The Trump campaign continued to fundraise after the election, using unsubstantiated fraud theories as a marketing tool. The campaign asked for donations to an official Election Defense Fund, which it said would pursue claims of a fraudulent election.

Contributors provided $100 million in the week after the election, and $150 million more before the end of the year, Amanda Wick, an investigative staffer with the committee, said in taped remarks.

But no Election Defense Fund actually existed, and most of the money was not spent on the fruitless efforts to uncover fraud.


“The Trump campaign aggressively pushed false election claims to fundraise, telling supporters it would be used to fight voter fraud that did not exist,” Wick said.

Instead, Wick said, funds were sent to a variety of pro-Trump organizations.

Most went to a newly created “Save America PAC.” The pro-Trump research group America First Policy Institute and White House Chief of Staff Mark Meadows’ charitable foundation each received $1 million from the PAC.

Event Strategies Inc. has received more than $5 million from the Trump campaign and related committees since Election Day 2020, according to Federal Election Commission records. That Virginia-based event management and production company “ran President Trump’s January 6 rally on the Ellipse,” Wick said.

Save America PAC has paid $5.4 million to Event Strategies in the 2022 election cycle, when Trump has held events with candidates for state and federal offices, including U.S. Senate hopefuls Mehmet Oz in Pennsylvania and J.D. Vance in Ohio, U.S. Sen Chuck Grassley of Iowa — and Harriet Hageman, who is challenging House Jan. 6 committee Vice Chair Liz Cheney in the Wyoming Republican primary.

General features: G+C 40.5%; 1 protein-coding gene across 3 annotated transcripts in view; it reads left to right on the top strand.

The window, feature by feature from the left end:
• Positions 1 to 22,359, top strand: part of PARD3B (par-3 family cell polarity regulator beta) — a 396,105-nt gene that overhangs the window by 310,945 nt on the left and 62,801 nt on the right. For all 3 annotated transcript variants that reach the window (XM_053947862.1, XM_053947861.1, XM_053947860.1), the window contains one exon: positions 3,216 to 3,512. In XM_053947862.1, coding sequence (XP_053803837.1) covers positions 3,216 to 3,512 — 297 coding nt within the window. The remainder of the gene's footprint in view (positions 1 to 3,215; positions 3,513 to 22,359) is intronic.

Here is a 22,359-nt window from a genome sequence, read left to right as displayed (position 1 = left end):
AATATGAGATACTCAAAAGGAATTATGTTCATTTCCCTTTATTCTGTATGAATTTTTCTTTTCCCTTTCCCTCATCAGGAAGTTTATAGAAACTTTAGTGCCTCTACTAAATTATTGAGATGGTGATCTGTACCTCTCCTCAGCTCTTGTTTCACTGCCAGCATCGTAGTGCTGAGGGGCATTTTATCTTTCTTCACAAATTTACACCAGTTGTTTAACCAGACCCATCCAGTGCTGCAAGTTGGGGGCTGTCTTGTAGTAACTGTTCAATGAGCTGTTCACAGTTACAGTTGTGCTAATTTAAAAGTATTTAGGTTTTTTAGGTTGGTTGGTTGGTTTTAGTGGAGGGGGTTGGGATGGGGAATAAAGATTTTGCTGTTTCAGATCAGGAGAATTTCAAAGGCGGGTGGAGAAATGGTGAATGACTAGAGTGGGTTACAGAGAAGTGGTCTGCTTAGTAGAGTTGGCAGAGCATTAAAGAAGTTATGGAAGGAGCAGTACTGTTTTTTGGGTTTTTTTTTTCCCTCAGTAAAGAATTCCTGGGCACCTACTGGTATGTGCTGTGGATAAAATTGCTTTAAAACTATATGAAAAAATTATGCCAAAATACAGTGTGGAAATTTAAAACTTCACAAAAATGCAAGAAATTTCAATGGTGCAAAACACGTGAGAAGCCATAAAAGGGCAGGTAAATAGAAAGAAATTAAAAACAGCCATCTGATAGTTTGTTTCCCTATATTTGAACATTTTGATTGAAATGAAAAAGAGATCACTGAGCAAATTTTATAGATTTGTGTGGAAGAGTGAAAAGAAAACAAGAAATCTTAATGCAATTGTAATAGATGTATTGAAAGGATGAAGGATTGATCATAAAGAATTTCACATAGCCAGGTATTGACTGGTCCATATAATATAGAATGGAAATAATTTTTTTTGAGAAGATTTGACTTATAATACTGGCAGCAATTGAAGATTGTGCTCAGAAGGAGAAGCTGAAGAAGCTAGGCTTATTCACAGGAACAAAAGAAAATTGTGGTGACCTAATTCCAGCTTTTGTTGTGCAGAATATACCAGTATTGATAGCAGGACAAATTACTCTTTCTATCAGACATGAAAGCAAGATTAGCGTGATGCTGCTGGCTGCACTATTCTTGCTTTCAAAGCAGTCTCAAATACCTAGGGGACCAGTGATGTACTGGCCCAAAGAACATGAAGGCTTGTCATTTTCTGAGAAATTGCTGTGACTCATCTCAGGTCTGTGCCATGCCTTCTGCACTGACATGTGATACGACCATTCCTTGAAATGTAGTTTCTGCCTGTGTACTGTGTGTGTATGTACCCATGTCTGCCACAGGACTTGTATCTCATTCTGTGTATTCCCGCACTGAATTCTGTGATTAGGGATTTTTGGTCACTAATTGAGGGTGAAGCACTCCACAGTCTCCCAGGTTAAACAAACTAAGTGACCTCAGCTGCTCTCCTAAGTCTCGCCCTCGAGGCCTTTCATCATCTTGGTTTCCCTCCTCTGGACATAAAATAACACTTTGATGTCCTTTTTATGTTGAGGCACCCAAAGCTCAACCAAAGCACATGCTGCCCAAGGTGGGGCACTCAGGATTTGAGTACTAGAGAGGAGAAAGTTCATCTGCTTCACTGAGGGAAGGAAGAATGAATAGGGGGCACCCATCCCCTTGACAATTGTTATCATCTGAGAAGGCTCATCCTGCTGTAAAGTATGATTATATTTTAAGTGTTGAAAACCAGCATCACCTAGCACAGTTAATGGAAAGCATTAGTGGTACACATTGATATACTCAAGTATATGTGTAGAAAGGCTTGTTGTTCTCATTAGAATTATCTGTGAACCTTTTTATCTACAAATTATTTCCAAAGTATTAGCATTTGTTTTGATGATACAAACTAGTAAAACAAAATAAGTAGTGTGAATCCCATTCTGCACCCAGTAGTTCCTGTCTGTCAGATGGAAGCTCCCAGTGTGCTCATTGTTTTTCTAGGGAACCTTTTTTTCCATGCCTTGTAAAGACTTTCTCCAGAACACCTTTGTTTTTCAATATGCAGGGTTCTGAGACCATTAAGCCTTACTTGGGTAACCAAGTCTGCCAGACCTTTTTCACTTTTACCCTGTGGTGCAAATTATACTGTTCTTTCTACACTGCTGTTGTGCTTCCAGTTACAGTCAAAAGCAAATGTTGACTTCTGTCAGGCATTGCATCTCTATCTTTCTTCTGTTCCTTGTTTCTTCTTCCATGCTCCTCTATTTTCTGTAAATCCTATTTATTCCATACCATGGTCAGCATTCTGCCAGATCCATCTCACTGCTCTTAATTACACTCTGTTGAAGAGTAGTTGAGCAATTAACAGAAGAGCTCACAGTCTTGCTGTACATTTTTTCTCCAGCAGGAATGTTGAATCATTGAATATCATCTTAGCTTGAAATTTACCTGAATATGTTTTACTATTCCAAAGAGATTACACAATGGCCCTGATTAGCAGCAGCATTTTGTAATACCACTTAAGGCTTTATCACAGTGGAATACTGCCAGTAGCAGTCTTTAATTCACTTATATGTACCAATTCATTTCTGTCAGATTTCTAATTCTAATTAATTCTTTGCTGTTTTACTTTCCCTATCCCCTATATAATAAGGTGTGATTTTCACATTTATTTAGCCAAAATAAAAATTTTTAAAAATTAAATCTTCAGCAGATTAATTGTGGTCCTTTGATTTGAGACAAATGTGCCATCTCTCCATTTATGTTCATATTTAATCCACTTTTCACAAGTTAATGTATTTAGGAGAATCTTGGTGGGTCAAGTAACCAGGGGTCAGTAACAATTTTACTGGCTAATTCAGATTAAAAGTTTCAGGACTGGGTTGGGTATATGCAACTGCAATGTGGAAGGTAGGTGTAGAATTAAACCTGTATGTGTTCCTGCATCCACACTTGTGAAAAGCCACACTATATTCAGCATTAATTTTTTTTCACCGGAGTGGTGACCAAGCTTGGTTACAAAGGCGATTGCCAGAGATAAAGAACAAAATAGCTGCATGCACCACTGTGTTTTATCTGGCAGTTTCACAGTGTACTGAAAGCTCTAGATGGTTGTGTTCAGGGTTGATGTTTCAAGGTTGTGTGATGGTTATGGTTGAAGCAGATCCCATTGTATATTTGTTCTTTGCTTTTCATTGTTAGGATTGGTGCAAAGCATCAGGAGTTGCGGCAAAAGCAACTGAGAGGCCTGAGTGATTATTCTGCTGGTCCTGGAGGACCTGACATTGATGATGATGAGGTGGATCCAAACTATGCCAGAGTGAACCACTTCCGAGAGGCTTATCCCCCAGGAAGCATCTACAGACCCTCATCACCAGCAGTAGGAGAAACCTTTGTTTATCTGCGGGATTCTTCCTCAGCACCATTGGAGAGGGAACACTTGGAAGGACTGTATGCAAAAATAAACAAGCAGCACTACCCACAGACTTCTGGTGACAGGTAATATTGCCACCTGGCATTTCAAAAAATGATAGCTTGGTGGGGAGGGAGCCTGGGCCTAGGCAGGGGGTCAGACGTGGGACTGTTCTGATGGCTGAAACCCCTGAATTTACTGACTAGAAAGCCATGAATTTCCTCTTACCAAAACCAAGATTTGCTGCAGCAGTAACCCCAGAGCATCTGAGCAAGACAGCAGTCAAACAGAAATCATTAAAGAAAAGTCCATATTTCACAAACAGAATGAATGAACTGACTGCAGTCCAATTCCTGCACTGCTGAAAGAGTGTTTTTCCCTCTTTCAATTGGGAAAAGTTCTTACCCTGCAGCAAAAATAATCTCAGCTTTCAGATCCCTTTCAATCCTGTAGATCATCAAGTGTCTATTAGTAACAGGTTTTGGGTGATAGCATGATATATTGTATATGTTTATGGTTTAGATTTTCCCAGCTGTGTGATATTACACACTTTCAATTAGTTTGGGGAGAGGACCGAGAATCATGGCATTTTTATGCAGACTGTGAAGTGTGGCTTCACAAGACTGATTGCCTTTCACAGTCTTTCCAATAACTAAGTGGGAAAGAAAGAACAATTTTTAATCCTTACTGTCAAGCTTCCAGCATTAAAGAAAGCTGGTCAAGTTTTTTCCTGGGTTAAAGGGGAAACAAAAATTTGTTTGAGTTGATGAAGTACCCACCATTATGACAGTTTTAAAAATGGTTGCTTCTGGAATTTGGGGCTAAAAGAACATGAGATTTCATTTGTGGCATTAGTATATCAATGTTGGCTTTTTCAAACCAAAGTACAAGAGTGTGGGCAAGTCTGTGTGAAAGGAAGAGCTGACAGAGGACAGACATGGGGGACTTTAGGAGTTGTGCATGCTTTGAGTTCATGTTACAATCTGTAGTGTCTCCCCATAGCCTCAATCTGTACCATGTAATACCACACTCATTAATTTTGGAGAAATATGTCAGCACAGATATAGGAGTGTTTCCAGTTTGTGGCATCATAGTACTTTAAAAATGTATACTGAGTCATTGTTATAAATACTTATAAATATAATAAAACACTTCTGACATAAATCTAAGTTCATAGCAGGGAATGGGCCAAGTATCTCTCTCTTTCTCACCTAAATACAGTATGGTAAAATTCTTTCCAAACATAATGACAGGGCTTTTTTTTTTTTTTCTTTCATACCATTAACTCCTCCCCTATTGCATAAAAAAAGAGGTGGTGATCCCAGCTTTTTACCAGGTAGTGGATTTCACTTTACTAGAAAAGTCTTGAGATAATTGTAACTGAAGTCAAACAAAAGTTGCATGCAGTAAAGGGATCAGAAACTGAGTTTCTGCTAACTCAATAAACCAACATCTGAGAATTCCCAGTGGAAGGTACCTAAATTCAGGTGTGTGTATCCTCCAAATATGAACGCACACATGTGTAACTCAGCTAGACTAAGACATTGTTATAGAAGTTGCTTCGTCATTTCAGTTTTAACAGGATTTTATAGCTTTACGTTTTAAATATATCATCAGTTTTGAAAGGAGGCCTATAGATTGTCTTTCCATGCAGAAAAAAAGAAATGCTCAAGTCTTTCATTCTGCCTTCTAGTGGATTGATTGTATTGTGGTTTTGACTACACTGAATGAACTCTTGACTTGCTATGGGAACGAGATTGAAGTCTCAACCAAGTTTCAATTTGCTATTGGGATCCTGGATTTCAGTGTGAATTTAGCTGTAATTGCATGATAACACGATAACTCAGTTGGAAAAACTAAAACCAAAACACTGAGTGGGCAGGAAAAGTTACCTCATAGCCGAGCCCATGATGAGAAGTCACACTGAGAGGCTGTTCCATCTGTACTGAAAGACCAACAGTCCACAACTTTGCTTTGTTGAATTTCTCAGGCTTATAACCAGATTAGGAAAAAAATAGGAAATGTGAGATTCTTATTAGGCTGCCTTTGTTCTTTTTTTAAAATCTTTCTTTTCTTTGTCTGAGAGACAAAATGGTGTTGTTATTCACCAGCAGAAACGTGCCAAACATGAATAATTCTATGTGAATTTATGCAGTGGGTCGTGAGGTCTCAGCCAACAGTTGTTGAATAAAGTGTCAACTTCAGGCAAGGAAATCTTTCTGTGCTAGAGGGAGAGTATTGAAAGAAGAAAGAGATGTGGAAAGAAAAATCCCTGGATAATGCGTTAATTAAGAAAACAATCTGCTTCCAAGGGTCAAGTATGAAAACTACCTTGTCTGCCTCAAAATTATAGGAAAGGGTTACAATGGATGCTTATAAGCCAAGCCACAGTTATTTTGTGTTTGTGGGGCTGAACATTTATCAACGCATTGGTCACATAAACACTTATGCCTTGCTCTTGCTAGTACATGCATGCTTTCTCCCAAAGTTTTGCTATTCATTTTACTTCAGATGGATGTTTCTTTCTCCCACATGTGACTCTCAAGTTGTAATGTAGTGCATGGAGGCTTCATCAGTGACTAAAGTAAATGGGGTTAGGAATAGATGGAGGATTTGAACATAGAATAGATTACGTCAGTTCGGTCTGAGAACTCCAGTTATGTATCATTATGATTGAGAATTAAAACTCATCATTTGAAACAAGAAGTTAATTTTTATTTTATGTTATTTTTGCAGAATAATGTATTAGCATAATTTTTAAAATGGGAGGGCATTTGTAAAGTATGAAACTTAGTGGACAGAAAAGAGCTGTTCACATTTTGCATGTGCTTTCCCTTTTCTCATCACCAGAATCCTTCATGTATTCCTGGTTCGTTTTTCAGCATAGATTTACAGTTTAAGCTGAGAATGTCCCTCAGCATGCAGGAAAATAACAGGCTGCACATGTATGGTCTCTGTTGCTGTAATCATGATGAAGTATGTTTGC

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Biden condemns racist theory of white supremacy in visit to Buffalo after mass shooting

President Joe Biden on Tuesday commemorated the victims of last weekend’s mass shooting in Buffalo, New York, and condemned the ideology that drove the killer to “carry out a murderous, racist rampage” at a grocery store in a predominantly Black neighborhood.

In a visit to the Upstate New York city, Biden and other New York Democrats, including Gov. Kathy Hochul, U.S. Senate Majority Leader Chuck Schumer and U.S. Sen. Kirsten Gillibrand, rebuked the racist “great replacement” conspiracy theory the shooting suspect adhered to and called for federal action to restrict access to guns.

But before talking about gun policy or replacement theory, Biden named the victims in the Saturday rampage at Tops Friendly Markets. The Buffalo News reported that 13 people were shot and all 10 victims who died were Black, in the city’s worst shooting in history.

They included 77-year-old Pearl Young, a grandmother and public school teacher who also ran a local food pantry, and Andre Mackneil, a restaurant worker who was buying a cake for his son’s third birthday.

“His son’s celebrating a birthday asking, ‘Where’s Daddy?’” Biden said.

Attorney General Merrick Garland has said the crime is being investigated as a hate crime and an act of racially motivated violent extremism, with the FBI and the Bureau of Alcohol, Tobacco, Firearms and Explosives working in conjunction with Buffalo police.

A ‘poison’ in U.S. society

After that introduction memorializing the victims, Biden focused his remarks on white supremacy, which he called “a poison … running through our body politic.”

He alluded to politicians and media members who exploited the so-called great replacement theory — a false view that holds white Americans are under threat of extinction by a plot to systematically replace them with nonwhite people.